Gia Cella Raise Funds, Donations To Help Those In Need
DALLAS — When 10-year-old Giavanna Cella heard that pediatric cancer research was underfunded, she decided to take action.
Gia, a fifth-grader at Wycallis Elementary School in Dallas, recently hosted a lemonade stand at her great aunt’s home in West Pittston.
With help from her family, friends and neighbors and support from her church, Gia raised nearly $2,100 for Alex’s Lemonade Stand Foundation.
The national foundation raises money and awareness of childhood cancer causes and research into new treatments and cures. It was founded by Alexandra “Alex” Scott, who was diagnosed with childhood cancer just before her first birthday and died at age 8.
“I wanted to have a lemonade stand, and I didn’t really just want to have an ordinary one, so I went online and I found out about Alex’s Lemonade Stand,” Gia said. “There’s not enough money to research for medicine for pediatric cancer so I decided to do an ‘Alex’s Lemonade Stand.’”
Last summer, Gia also took the initiative to help financially disadvantaged children.
The Dallas resident donated her six-inch ponytail to Locks of Love, a nonprofit organization that provides hairpieces to financially disadvantaged children in the U.S. and Canada who are suffering from long-term medical hair loss from any diagnosis.
“I wanted my hair cut so I thought I might as well do it to help people because they need it,” she said. “It’s for a good cause.”
Gia dedicated both the lemonade stand and the Locks of Love projects to her Pop Pop, Louis Cella, who died from cancer in 2013.
In addition to her interest in helping children with cancer, Gia has donated her birthday gifts to the St. Joseph’s Baby Pantry in Scranton for the last five years.
In lieu of gifts, she asks her guests to bring baby items for the pantry. She and her mom then deliver the items to the pantry that is a free community service available to all families who need baby food, clothing up to size 6, diapers and other baby items.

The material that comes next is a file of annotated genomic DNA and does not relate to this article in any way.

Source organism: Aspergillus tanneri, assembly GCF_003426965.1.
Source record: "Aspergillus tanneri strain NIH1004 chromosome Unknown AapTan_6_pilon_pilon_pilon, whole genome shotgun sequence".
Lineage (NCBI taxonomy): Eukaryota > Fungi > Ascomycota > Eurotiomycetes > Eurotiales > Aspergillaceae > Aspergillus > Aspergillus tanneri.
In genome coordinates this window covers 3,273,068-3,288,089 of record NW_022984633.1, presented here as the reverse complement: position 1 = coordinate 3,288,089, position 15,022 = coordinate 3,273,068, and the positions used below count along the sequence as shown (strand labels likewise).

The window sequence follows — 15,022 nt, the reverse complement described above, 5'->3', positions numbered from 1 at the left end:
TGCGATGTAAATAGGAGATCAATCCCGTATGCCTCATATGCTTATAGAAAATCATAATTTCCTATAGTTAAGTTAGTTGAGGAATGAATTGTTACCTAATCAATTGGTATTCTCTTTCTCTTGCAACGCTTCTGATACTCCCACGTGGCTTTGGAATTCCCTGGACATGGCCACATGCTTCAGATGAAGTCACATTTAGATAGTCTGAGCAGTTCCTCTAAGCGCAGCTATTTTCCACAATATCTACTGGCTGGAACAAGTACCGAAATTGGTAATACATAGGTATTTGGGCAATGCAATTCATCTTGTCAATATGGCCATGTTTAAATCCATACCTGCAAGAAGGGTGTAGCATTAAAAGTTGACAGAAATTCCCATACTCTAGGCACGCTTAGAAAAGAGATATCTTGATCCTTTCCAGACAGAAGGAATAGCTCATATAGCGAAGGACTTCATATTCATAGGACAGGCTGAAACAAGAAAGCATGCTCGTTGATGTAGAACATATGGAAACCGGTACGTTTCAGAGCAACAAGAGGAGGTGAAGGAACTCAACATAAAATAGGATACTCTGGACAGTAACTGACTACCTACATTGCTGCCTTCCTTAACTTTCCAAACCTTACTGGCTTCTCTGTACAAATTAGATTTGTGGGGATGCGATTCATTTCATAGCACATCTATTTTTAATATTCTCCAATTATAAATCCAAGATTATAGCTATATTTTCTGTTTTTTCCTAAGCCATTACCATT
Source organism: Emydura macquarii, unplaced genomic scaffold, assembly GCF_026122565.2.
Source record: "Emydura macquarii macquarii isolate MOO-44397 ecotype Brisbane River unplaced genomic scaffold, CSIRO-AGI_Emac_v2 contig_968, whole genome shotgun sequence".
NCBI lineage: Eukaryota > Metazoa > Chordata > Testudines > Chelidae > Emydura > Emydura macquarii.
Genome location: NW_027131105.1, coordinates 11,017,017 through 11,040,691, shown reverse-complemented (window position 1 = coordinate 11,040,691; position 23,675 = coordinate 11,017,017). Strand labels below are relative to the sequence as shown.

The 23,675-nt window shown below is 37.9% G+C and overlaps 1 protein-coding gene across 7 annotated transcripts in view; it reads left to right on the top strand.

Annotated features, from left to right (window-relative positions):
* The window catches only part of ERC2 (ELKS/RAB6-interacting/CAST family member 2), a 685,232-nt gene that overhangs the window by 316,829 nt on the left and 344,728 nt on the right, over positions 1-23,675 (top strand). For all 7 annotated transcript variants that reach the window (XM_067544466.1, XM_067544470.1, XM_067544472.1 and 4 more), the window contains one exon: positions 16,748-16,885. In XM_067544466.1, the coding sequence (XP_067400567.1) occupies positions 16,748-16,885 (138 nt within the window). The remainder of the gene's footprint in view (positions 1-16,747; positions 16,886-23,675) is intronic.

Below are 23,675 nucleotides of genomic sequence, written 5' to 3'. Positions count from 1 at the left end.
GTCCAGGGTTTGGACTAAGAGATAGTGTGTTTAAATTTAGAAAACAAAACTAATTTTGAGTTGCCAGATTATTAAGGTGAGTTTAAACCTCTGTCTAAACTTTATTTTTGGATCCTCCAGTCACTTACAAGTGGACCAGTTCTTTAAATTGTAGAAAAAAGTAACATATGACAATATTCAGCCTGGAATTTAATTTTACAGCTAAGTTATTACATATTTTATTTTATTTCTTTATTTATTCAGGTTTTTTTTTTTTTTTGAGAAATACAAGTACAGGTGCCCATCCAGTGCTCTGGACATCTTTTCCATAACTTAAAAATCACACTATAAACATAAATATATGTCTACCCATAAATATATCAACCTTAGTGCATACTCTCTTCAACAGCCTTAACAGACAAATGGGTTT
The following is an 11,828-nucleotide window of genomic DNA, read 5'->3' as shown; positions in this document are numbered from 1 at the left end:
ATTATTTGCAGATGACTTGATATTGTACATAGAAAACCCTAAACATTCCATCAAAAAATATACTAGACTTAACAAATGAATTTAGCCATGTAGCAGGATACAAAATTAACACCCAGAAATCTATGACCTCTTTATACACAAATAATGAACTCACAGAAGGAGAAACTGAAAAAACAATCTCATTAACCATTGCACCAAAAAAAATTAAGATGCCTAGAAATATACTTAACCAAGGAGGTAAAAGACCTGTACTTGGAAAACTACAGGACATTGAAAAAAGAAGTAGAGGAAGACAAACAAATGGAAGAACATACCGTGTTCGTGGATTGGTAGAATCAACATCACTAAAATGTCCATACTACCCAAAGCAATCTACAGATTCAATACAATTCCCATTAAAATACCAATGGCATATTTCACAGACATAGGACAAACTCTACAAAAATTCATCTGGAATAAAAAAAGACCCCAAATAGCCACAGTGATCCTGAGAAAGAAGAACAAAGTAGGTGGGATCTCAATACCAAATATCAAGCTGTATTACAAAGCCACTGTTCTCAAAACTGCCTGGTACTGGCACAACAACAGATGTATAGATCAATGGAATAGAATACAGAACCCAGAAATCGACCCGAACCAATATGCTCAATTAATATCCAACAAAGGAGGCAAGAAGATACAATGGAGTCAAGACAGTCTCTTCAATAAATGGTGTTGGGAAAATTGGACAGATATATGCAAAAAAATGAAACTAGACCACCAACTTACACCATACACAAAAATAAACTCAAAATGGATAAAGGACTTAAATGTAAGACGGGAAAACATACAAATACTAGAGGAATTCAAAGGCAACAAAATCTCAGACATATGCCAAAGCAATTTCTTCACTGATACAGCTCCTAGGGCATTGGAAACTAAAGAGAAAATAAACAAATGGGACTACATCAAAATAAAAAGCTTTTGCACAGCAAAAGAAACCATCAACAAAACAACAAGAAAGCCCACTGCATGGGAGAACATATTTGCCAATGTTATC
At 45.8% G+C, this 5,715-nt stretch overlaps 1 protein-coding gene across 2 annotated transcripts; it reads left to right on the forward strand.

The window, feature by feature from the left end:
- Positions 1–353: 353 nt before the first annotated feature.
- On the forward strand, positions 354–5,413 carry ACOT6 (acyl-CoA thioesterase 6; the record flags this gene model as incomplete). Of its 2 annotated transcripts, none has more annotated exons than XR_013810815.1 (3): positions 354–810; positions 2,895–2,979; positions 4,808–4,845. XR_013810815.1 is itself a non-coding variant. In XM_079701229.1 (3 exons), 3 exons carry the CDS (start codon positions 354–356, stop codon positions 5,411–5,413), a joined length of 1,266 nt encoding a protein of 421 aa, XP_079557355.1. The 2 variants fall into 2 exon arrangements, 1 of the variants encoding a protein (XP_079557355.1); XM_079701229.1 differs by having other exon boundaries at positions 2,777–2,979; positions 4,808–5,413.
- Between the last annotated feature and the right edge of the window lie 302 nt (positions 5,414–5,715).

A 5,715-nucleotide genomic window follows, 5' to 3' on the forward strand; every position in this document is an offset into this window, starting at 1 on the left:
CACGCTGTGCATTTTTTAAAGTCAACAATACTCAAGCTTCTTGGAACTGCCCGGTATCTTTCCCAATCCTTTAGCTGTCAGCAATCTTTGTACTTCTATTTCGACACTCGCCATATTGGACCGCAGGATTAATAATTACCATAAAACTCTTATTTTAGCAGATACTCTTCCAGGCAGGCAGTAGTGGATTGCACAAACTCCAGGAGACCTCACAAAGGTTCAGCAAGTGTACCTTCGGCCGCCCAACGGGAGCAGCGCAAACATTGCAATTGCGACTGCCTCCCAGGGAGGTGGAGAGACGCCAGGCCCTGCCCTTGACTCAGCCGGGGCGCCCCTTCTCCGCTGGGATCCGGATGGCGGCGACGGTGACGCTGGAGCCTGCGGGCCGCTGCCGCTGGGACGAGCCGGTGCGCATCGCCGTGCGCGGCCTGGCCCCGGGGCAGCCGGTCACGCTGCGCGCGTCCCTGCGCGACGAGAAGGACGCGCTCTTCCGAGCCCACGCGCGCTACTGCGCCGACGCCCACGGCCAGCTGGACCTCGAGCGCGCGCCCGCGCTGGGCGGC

“I don’t really need my presents as much as they need all their stuff,” she said. “People can come and take the stuff if they can’t afford it in a regular store.”
When asked what is the most rewarding part of doing things for others, Gia said, “It just really makes me feel good.”
Her advice to other young people working toward a goal is, “Just do your best and keep going and don’t stop until you reached the goal.”
In addition to her commitment to community service, Gia also is a tap dancer at Back Mountain Dance Studio. She plays soccer and has performed in plays at the Music Box Dinner Playhouse in Swoyersville.
Gia is the daughter of Mario Cella, a physical education teacher at State Street Elementary School in Larksville, and Stacy Cella, a pharmacist at Moses Taylor Hospital in Scranton. She is big sister to Nico, Arianna and Matteo Cella.
Contact the writer:
Stacy Cella, mother
What successful parenting strategy can you share with other parents?
We always try to teach the kids to think about how other people feel and to try to put others first.
At what moment did you realize your child was special?
When she was really little, she was always concerned about her brother. When she went to the bank and they would give her a lollipop, she would immediately ask for one for him because they are close in age. When she started preschool, she always tried to help the less fortunate. When she was 3, she took a ballet class and there was a little boy with special needs. He didn’t walk very well. He had some surgery and she just gravitated toward him. If he fell, she would pick him up.
What is the greatest challenge you’ve encountered in raising your child?
The world today. It’s a scary place today especially with what just happened (in Las Vegas). We try to teach them even though there’s bad people out there, there’s good people. People do things like Gia did and it makes it a better place.